April, 19, 2011
Western Conference quarterfinals

Game 3 (Series tied, 1-1)

After the 1st period:

Kings 5, San Jose Sharks 5

The good: Not much positive to write about when the home team blows a four-goal lead early in the second period. The only bright spot was the offense did manage to tack two more points on the board. The Kings didn’t waste any time adding to their lead three-goal lead after the first intermission. Brad Richardson intercepted a pass in his offensive zone and scored an unassisted goal 44 seconds into the second period for a 4-0 lead. The goal was the second of the game for the Richardson line and third by the bottom two lines. San Jose pulled goalie Antti Niemi after the goal and inserted Antero Niittymaki, who must have brought his good-luck charm. Before the Sharks scored twice in the final 85 seconds to tie the score, Ryan Smyth scored what seemed like a huge goal for the Kings to regain their two-goal cushion. Smyth's goal came 15 seconds after the Sharks had cut the deficit to 4-3. Jarret Stoll brought the puck down the left side and slid a beautiful centering pass to Smyth at the right post and he tucked the puck into the net with 6:13 remaining in the period.

The bad: Just when the Kings thought they could relax and enjoy the lead, the Sharks scored twice in just under four minutes to cut the deficit in half, then twice more in the final two minutes to tie the score and hush the Staples Center crowd. About 2 minutes after taking the four-goal lead, Dan Boyle faked a slap shot and instead sent the puck just wide to Patrick Marleau, who redirected it into the net with Kings defenseman Matt Greene on his back. The Sharks then went on the power play after Dustin Penner was called for roughing and they capitalized with 17 seconds left on the man advantage as Ryane Clowe tipped in a cross pass from rookie Logan Couture with 13:07 left in the period. The damage didn’t end there as the Sharks cut into the deficit again while skating 4-on-4. Ian White, who sat out the last game after taking a hard lick that earned Stoll a one-game suspension for Game 2, slid a cross pass to Couture who had nothing but an open side of the net to shoot at. After the Kings made it 5-3 on Smyth's goal, the Sharks delivered a couple daggers as Clowe and Joe Pavelski took advantage of some poor clearing attempts by the Kings and put the puck past Kings goalie Jonathan Quick, who is still in the game despite allowing five goals on 25 shots.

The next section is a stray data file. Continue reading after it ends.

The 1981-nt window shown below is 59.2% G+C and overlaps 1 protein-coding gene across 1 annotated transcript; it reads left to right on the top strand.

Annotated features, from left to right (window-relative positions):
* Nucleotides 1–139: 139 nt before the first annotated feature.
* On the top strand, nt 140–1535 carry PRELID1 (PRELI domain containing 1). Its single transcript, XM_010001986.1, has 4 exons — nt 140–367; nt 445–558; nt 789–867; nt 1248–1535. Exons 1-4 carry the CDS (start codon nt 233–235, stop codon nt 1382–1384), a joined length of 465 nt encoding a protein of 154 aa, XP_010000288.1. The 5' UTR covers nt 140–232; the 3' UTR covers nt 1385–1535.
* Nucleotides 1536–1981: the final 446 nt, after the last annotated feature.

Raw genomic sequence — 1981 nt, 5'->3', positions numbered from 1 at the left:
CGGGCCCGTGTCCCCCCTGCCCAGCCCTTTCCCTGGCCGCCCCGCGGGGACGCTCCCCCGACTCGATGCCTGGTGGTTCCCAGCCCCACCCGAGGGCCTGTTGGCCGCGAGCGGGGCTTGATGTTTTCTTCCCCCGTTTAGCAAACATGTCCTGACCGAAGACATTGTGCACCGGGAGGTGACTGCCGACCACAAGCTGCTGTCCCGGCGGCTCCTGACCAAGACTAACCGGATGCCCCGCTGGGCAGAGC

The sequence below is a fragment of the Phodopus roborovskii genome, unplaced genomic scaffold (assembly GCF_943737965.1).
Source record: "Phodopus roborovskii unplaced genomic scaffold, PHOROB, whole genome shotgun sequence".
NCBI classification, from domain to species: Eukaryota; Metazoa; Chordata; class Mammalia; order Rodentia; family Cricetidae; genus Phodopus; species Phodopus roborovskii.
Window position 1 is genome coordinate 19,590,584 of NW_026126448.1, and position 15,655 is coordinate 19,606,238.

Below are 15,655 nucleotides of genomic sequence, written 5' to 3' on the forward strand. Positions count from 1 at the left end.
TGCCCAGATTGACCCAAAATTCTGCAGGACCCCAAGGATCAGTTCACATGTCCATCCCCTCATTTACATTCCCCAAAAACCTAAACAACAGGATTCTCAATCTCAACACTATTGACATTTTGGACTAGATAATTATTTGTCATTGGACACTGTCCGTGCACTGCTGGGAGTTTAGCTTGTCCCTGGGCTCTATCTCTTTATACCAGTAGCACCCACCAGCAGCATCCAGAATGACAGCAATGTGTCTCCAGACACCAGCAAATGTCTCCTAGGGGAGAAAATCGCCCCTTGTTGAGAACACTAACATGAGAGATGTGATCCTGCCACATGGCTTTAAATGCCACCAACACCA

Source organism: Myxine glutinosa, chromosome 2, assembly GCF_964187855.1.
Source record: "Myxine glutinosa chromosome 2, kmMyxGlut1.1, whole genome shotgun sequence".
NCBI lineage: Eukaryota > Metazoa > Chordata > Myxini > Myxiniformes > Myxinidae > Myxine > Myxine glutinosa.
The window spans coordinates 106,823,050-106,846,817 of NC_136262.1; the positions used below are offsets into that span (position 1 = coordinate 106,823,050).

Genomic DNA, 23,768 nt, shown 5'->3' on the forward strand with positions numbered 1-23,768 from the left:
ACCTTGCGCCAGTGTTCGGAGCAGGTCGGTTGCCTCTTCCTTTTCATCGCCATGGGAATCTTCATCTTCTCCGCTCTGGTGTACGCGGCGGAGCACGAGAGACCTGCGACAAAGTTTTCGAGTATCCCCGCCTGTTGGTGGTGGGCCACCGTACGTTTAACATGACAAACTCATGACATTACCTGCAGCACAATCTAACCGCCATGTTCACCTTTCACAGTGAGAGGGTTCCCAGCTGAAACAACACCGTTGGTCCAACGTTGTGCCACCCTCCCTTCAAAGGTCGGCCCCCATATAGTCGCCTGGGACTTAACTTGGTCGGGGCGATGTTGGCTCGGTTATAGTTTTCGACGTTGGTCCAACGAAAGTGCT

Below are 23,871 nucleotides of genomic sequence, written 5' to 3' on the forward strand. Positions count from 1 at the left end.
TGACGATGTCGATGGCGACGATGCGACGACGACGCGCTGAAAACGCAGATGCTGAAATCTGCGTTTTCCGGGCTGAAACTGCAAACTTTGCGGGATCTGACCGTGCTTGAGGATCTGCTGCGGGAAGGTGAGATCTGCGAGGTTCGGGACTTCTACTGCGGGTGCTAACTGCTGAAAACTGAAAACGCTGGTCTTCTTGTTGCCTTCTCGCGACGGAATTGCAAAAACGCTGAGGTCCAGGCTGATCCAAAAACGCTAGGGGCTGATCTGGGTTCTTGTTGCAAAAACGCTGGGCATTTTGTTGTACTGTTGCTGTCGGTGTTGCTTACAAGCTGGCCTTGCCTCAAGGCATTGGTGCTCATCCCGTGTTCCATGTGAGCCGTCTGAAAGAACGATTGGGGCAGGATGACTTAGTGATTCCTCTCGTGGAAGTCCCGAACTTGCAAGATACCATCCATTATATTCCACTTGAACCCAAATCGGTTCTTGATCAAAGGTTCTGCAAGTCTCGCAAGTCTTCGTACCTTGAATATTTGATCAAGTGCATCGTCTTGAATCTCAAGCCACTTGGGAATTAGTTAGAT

The in between: One of the biggest cheers of the period was for Anze Kopitar, the team’s leading scorer who was captured on the big screen watching from the press box. Kopitar went down with an ankle injury with seven games remaining in the regular season and lost for the playoffs. Kopitar looked as if he'd much rather be earning cheers on the ice and the Kings could sure use him about now.

Kings: Sharks win on Pavelski's goal in OT

April, 14, 2011
Joe PavelskiJason O. Watson/US PresswireSan Jose's Joe Pavelski reacts after scoring his overtime goal to beat the Kings, 3-2, in Game 1.
Western Conference quarterfinal

Game 1

San Jose Sharks 3, Kings 2 (OT)

Eight keys to the game:

THE FACTS: Joe Pavelski scored the winner with 5 minutes, 16 seconds remaining in the first overtime at HP Pavilion in San Jose, lifting the Sharks to the victory in the opening game of the best-of-seven series.

THE STAT: Pavelski, in only his fifth season, notched his 16th career playoff goal and third winner in overtime. He set career highs during the regular season with 46 assists and 66 points.

TURNING POINT: It appeared as if the turning point would come 28 seconds into the game, when San Jose scored to take a 1-0 lead, but the Kings made it a game. Just before the winning goal, the Kings has possession in the San Jose zone but rookie defenseman Alec Martinez couldn’t control the puck and then fell to the ice. That allowed San Jose's Kyle Wellwood and Ryane Clowe to set off on a 2-on-2 rush against Matt Greene and Wayne Simmonds. Wellwood slowed up with the puck just inside the Los Angeles blue line as Clowe crashed the net. Pavelski then came up from behind with Martinez in pursuit, but Martinez couldn’t get back in position before Pavelski took a pass from Wellwood and slammed it into the net.

HOT: In his first game back since missing the last nine of the regular season because of a dislocated right shoulder, Kings right wing Justin Williams assisted on the first goal and scored the second, both of which tied the score.

NOT: The disappearing act of Kings left wing Dustin Penner continued into the postseason as he went pointless for the 13th consecutive game. It got so bad for Penner that he was demoted to the fourth line and played only five shifts in the second period. Penner, who was acquired in a trade with Edmonton in late February, still managed to be on the ice for the first two San Jose goals and had two giveaways.